Iraq election: Freedom's bloody road

Yesterday more than a dozen polling stations were bombed and 17 people killed. Yet today Iraqis take the first dangerous steps to democracy. Special report by Patrick Cockburn in Baghdad, Kim Sengupta in Basra and Raymond Whitaker in London
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The Independent Online

Mohammed Mahmoud is a rare figure - a Sunni Muslim, living in Baghdad, who is prepared to say that he is going to vote in today's election, though he is not foolhardy enough to allow his photograph to be taken.

Mohammed Mahmoud is a rare figure - a Sunni Muslim, living in Baghdad, who is prepared to say that he is going to vote in today's election, though he is not foolhardy enough to allow his photograph to be taken.

In Basra, Iraq's second city, Sayed Kardan Atemini is more typical. He is among the millions of Shias who plan to turn out in an election which they believe will give power to the country's majority community for the first time. Yet neither man is without misgivings. The euphoria shown by Iraqi exiles as they voted in Britain and 13 other countries is absent in Iraq.

Although today's election is the closest Iraq has ever come to a free and fair poll, its shortcomings are impossible to ignore. Much of the country is in the grip of a bitterly fought insurgency, daily life is a catalogue of power failures and shortages, and millions of Mr Mahmoud's fellow Sunni Arabs are either too afraid to vote or heeding the calls of their leaders to stay away.

Yesterday, despite all the security measures in place, more than a dozen polling stations were bombed and 17 people were killed in militant attacks. It is against this background that the two men will be venturing out to vote.

"I have waited a long, long time for this, and it will be very irresponsible not to take part," said Mr Atemini. "A lot of promises have been made. They say it will be for the future of Iraq. If that is true, inshallah, that will be good.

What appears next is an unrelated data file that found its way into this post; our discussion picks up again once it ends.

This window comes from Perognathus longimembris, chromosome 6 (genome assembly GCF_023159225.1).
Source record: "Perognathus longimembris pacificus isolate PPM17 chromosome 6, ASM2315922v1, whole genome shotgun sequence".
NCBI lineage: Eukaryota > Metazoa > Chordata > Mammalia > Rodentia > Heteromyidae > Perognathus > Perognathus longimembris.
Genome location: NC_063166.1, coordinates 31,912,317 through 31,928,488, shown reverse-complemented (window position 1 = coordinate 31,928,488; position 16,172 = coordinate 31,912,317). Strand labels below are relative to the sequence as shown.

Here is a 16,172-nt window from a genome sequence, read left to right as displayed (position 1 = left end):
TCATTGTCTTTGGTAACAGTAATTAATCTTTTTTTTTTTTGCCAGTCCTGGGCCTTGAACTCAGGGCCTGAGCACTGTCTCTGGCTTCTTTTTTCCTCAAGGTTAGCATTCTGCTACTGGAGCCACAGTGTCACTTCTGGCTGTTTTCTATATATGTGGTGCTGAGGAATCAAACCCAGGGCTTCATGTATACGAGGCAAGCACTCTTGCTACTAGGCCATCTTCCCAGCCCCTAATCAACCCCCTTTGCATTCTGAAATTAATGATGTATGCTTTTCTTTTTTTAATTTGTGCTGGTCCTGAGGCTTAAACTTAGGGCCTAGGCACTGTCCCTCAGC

"If it is not, then we must think of something else. But we Iraqis must set up our own government, and then it will be time for the Americans and the British to go."

Five other members of his family plan to vote this morning, but they will not be going to the polling station at Basra's al-Yamamah school together.

"This may seem strange, but we need to be separated if a bomb goes off," said Mr Atemini. "We have to think about the children. We all believe there is danger that people will try to sabotage the elections. This is Iraq, and we must be careful."

Mr Mahmoud, a middle-aged engineer who runs a stationery shop in central Baghdad's inner Karada district, will be voting at a polling station in a school close to his home. Karada is famous in Baghdad for its strong sense of communal solidarity - when the rest of the city was being looted after the overthrow of Saddam Hussein, the banks and government offices were defended by local people, many of whom live above their shops. There were a few shops open in Karada yesterday, but they were expecting their customers to come from the district.

American soldiers, along with Iraqi soldiers and police, were sealing off the main roads with rolls of razor wire, and cars were careering down side streets to avoid American armoured vehicles, in case they were attacked by insurgents. Mr Mahmoud said that if he did not live nearby he would not have opened his stationery shop.